Meanwhile, heat the oil in a large saucepan and when hot, add the semolina, stirring until its colour changes to light brown, then lower the heat and add the almonds, and cook together for a couple of minutes, stirring constantly. Remove from heat and set aside.
Remove the cinnamon stick from the hot syrup, and gradually add the syrup to the semolina mixture, always keep stirring, but don't look down into the pan as the mixture may spit at the start. When combined, return pan to the heat and cook//stir until all the syrup has been absorbed and the mixture is smooth.
Remove from heat, cover with a cloth and leave to stand for 10 minutes, the spoon or scrape the mix into an 8 or 9 inch round cake tin and leave to cool.
When cold, turn out onto a serving dish and sprinkle with ground cinnamon. Serve sliced.

The final recipe today is not a 'use-up' one (unless you have plain flour past its b.b. date) but unusual in that is a loaf of bread that is baked on a hob and not in the oven, so thought it well worth a try. Ordinary plain flour (type we used when making pastry etc) is the one to use, as the strong bread flour doesn't work in this recipe.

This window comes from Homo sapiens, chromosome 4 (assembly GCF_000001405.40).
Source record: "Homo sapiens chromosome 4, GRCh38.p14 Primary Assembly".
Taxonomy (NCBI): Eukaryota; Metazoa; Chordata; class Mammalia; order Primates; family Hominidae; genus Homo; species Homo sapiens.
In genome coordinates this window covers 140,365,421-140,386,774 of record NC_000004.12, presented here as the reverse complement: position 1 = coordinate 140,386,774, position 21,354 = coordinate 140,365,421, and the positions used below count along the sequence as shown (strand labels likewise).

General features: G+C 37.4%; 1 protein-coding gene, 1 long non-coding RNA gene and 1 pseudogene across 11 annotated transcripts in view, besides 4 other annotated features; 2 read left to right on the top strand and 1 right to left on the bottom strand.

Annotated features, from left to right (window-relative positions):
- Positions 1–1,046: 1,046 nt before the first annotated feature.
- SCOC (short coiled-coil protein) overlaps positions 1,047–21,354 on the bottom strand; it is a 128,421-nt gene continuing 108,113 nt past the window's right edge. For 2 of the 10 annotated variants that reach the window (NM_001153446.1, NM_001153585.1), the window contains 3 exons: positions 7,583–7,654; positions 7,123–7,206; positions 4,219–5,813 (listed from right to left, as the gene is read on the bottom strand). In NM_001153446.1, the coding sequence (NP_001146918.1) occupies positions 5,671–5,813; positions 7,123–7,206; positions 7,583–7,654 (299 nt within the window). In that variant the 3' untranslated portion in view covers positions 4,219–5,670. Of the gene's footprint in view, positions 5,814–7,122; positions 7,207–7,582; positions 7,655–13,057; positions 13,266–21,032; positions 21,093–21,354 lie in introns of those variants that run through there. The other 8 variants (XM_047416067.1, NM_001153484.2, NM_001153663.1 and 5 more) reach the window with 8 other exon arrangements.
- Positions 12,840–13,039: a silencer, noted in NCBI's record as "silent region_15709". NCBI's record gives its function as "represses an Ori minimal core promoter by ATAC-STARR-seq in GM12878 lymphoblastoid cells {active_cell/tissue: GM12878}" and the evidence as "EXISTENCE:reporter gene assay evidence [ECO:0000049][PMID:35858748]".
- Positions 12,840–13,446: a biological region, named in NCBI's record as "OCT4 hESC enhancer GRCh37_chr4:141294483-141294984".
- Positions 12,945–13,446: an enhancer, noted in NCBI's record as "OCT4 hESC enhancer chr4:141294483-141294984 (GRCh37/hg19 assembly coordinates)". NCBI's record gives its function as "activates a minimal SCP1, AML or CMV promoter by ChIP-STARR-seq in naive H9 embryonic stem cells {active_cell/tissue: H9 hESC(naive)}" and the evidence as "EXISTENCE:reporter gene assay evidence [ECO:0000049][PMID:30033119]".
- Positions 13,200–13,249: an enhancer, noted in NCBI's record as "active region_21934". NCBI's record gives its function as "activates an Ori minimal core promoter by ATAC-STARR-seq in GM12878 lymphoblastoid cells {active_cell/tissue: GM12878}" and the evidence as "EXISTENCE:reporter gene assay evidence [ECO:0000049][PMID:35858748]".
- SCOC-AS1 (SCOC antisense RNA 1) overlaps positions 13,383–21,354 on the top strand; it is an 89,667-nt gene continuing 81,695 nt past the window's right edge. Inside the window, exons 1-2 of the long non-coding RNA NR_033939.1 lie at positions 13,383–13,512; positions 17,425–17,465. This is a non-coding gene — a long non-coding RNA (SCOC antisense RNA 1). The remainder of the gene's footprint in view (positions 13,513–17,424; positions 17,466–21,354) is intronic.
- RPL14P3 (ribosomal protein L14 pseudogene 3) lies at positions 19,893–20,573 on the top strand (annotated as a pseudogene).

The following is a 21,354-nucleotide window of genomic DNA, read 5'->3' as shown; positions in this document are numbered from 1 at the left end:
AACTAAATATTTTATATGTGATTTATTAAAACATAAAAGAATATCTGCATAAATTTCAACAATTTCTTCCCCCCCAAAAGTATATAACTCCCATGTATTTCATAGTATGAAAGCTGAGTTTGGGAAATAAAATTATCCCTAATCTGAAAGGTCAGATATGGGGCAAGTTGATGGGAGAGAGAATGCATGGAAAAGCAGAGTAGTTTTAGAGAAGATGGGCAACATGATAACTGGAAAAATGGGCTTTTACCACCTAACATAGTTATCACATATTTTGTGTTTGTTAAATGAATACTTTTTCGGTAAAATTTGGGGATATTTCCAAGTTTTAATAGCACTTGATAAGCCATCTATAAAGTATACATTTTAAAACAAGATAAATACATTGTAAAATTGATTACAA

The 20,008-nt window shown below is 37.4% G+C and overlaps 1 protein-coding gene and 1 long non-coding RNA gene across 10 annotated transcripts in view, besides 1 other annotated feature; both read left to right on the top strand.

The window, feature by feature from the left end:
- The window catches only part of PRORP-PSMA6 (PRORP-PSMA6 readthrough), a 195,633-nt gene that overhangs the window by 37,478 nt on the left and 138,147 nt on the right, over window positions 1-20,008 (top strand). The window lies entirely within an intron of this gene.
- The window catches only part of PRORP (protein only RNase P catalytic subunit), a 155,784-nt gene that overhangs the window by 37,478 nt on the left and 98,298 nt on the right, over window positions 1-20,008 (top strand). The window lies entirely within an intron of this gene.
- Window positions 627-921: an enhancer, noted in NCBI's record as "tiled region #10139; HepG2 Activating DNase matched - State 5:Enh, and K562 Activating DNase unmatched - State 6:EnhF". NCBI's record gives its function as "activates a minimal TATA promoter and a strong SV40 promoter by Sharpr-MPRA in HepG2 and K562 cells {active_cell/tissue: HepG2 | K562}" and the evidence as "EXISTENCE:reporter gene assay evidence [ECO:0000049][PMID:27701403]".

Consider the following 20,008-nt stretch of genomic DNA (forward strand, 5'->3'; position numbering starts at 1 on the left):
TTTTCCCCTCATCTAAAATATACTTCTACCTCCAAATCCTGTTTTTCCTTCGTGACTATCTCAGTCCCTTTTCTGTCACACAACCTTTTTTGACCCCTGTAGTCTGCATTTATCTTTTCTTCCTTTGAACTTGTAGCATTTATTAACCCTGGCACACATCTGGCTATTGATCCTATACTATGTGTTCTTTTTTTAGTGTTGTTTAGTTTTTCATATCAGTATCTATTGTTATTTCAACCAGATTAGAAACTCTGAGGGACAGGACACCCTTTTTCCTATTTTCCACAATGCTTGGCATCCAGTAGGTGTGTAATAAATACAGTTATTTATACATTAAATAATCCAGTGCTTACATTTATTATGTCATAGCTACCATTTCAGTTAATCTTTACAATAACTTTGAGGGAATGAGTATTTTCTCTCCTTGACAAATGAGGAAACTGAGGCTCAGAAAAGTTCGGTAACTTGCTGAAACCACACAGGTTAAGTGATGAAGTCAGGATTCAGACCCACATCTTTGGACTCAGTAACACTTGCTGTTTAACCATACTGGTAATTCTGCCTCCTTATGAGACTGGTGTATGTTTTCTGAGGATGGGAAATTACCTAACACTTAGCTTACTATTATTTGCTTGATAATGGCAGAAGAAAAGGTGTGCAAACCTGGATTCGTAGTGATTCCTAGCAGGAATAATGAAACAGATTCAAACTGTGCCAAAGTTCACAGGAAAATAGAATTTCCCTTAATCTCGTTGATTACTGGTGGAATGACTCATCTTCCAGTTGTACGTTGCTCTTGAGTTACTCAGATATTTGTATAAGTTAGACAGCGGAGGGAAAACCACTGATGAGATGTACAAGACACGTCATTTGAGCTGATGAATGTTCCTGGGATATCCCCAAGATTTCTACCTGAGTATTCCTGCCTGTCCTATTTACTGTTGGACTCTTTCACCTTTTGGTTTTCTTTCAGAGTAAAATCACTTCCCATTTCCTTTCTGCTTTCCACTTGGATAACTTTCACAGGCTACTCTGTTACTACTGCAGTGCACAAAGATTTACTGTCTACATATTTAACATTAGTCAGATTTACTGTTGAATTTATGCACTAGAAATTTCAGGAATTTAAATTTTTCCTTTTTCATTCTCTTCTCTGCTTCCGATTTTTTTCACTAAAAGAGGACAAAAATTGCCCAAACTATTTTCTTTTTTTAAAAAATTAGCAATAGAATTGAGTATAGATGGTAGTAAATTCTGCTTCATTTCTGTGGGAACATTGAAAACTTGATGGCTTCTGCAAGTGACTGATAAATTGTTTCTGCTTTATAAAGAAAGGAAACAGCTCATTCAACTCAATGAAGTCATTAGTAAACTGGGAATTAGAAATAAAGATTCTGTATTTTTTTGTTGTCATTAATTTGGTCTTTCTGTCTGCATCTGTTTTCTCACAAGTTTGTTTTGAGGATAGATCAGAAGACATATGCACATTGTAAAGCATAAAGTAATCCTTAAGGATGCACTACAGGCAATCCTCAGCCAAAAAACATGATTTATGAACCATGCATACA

In the old days a 'bakestone' was used - this being a thick flat piece of iron that is sometimes called 'girdle', which - if lucky enough to have one (I did but stupidly gave it to one of our daughters) can be used instead of the heavy frying pan used in the recipe. But all in all, a heavy frying pan is just a bakestone with sides, so not that much difference. A DRY frying pan/griddle can be heated in advance - safely - for there is nothing (like oil or other fats) that will burn when heated. Often it is better (and safer) to heat a frying pan first, then add oil when ready to cook. Small amounts of oil heat almost instantly, and whatever needs frying (steak, onions etc) can be added at the same time. When putting oil in a cold pan to heat up, comes a knock at the kitchen door, or some other distraction, the oil left a minute too long and it ends up burnt (or catches fire).